Many researchers have contributed evidence and insight regarding Edward de Vere in relation to Timon of Athens.  Here’s some of their commentary:

Eva Turner Clark (who first linked The Historie of the Solitaire Knight to Timon of Athens):

“The play depicts Timon as being just as solitary in the midst of his grandeur as he later became in his cave in the woods … Not even Timon could have lived a life of greater luxury and grandeur than the young Earl of Oxford throughout his youth.  Is it to be wondered at that Edward de Vere, seventeenth Earl of Oxford, grew up without the slightest idea of the value of money? …

“Young Oxford’s mind had been filled by his elders with a love of art and scholarship, of excellence in tournament and the field of war, and there was no room in it for the humdrum, workaday world, with its counting of pounds, shillings and pence.  Nevertheless, as he pursued the objects for which he had been trained, he was made to feel the sting of financial demands continuously from the time he came of age.  It was when he reached a crisis in his affairs, economically and socially, that he wrote the cynical drama of The Solitary Knight, or Timon of Athens

“Doubtless it was because of this experience that Oxford adopted the idea of exposing his fellow courtiers by satire and burlesque, by the suggestion of warning and threat, which is to be found is many of his plays.  In other words, revenge animated him, and, while revenge is not one of the finer impulses, it is a very human instinct to demand satisfaction for an injury done.”

But Clark adds that later, as Oxford grew mentally and spiritually, his personal revenge motive widened and matured into an effort to “show up disloyalty of subjects and dishonesty of politicians, for the benefit of his Queen and for the good of his beloved country.”

[Hidden Alusions in Shakespeare’s Plays, 1931; new edition with extra notes by Ruth Miller, 1974]

Dorothy and Charlton Ogburn:

“One of the hereditary offices of the Earls of Oxford as Lords Great Chamberlain was that of the Ewry, or Water-Bearer to the Monarch.  It was purely honorary, a formal gesture of presenting water on state occasions when the Monarch sat at meat.  There is a direct reference to this [in Timon]: ‘One of Lord Timon’s men!  A gift, I warrant.  Why, this hits right; I dreamt of a silver basin and ewer tonight.’  It is recorded that in 1579 ‘the Queen’s New Year’s gift to th’earle of Oxfourde [was] a bason and ewer of our store..’  Timon’s bitter jest of serving his false friends and flatterers with covered dishes containing only warm water is thus particularly ironical, expressing, as it does, the scorn of the impoverished Lord Great Chamberlain.”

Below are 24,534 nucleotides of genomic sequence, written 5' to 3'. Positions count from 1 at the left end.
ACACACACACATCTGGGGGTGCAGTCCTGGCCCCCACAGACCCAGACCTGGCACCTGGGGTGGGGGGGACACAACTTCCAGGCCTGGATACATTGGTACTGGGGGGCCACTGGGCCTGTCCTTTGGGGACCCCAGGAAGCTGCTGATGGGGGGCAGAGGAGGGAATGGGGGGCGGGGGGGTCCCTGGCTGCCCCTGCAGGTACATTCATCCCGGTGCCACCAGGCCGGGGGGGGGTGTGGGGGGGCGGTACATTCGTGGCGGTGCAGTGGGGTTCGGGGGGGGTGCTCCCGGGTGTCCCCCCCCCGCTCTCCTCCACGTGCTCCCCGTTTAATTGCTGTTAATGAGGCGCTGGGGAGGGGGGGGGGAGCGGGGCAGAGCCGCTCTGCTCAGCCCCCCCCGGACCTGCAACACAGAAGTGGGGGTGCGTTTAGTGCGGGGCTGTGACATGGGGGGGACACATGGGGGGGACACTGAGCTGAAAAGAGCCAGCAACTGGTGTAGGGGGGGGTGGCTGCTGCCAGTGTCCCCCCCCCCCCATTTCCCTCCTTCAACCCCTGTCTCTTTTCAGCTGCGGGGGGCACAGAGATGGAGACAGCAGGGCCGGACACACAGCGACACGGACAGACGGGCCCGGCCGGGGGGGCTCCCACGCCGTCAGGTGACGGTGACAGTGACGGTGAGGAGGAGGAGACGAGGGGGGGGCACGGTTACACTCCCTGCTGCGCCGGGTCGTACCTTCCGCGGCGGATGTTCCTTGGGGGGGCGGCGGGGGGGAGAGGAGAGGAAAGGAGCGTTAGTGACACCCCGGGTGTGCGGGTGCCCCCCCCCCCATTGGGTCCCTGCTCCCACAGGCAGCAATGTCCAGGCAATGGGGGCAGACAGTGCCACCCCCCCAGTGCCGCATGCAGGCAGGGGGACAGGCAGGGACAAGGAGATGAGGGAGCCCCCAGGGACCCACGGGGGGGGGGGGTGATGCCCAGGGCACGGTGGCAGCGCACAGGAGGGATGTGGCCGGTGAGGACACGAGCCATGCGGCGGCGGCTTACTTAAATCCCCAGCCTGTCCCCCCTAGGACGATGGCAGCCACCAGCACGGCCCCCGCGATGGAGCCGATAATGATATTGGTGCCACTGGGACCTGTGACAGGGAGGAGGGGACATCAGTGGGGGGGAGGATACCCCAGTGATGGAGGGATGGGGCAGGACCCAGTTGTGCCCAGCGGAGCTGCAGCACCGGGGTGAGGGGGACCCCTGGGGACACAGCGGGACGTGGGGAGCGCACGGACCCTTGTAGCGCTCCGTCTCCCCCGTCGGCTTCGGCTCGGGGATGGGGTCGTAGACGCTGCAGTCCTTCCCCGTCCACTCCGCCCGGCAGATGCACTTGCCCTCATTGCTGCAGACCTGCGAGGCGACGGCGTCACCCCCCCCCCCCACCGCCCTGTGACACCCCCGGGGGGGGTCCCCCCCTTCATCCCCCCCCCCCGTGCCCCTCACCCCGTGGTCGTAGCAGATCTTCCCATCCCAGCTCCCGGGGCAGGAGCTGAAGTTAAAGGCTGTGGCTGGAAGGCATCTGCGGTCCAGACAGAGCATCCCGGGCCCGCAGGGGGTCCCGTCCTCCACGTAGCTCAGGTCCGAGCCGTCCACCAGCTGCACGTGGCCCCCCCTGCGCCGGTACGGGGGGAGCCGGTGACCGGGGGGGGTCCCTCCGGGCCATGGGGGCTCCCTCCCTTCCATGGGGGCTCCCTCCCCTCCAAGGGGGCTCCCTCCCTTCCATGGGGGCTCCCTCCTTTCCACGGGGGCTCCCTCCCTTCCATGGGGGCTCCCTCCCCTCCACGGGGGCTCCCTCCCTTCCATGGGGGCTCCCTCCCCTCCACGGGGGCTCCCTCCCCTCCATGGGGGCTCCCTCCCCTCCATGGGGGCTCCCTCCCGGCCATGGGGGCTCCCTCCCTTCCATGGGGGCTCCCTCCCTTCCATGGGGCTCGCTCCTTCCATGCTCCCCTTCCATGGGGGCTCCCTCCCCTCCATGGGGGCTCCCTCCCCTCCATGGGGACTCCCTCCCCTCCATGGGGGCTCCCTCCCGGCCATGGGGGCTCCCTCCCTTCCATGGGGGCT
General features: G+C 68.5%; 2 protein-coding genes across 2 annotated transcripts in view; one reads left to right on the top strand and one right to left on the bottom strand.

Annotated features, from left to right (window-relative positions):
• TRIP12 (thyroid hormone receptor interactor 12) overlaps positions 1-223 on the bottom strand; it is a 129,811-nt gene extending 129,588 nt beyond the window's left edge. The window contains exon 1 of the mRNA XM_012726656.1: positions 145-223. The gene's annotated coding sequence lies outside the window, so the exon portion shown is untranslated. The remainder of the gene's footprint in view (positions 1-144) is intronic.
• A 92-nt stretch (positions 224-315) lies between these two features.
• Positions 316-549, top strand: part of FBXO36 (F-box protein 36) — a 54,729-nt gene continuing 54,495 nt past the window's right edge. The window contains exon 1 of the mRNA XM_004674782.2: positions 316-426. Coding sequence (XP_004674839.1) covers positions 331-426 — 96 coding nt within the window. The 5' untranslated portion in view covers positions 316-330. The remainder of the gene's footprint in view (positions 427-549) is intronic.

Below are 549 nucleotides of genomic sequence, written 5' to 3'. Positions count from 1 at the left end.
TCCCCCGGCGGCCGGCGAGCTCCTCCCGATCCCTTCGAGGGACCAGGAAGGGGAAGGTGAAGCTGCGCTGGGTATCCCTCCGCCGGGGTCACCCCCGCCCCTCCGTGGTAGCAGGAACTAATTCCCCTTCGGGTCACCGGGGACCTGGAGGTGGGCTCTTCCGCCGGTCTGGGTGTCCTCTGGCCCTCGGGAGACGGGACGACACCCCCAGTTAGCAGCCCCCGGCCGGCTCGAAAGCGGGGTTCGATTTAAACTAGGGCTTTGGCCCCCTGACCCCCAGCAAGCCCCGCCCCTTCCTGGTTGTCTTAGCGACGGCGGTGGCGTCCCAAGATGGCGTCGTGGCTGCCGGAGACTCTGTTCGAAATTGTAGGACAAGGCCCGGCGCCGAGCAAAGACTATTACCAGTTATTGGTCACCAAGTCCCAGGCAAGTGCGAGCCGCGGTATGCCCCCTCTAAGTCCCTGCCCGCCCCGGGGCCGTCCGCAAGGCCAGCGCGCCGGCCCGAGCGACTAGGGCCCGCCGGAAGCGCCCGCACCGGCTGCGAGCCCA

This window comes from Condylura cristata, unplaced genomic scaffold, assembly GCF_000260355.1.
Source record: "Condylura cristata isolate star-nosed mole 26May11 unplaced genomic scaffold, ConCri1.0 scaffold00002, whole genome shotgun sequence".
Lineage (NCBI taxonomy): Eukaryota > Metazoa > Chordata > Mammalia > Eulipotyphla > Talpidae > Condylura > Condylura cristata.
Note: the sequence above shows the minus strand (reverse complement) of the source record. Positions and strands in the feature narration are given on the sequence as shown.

[This Star of England, 1952]

Charlton Ogburn, Jr:

“I rather think, though, that Timon of Athens as we know it owes more to the manifold adversities that overtook its author in the early 1580’s, when the sale of thirty tracts of land in five years left him stripped near as bare as Timon.”

[The Mysterious William Shakespeare, 1984]

William Farina:

“Reading de Vere’s personal connections to the story of Timon, it is not an overstatement to say that Shakespeare’s play tells the story of de Vere’s life.  As the late Anglo-Oxfordian critic Edward Holmes succinctly put it, ‘The play is closest to autobiography [of all the plays] … Timon is too raw, too real for comfort.  It was begun too close to the catastrophe which prompted it.  That must be why it was left artistically undigested, incomplete.’  Under this scenario, Shakespeare the writer (de Vere) was writing Timon because he had to emotionally and certainly not for commercial gain.  According to the Oxfordian view, this was a driven author who perhaps could not finish what he started.”

De Vere as Shakespeare: An Oxfordian Reading of the Canon, 2006

Finally I’d like to suggest that interested readers take a look at a fascinating essay Timon of Athens: Shakespeare’s Sophoclean Tragedy (in The Oxfordian, 2009) by Earl Showerman, current president of The Shakespeare Fellowship. [And please see his comment on this blog.]

Part Three of Reason No. 30 to Believe Edward de Vere Earl of Oxford was “Shakespeare”: His 1576 Letter from Siena etc…

Siena, Italy

Edward de Vere Lord Oxford wrote to William Cecil Lord Burghley from Siena, Italy on January 3, 1576, despondently observing he had “made an end to all hope to help myself by her Majesty’s service, considering that my youth is objected unto me, and for every step of mine a block is found to be laid in my way,” continuing several lines later:

“I am to content myself according to the English proverb that it is my hap to starve like the horse while the grass doth grow.”

The proverb – “While the grass grows the horse starves” – had been published in 1546 and again in 1562, the year Oxford turned twelve and, upon his father’s death, became a royal ward of the Queen in Burghley’s custody.  Composing his letter at nearly twenty-six in 1576, he recalled the proverb as though he had known it ever since his boyhood.

In the play of Hamlet, when Rosencrantz reminds the prince that “you have the voice of the king himself for your succession [on the throne] in Denmark,” he replies: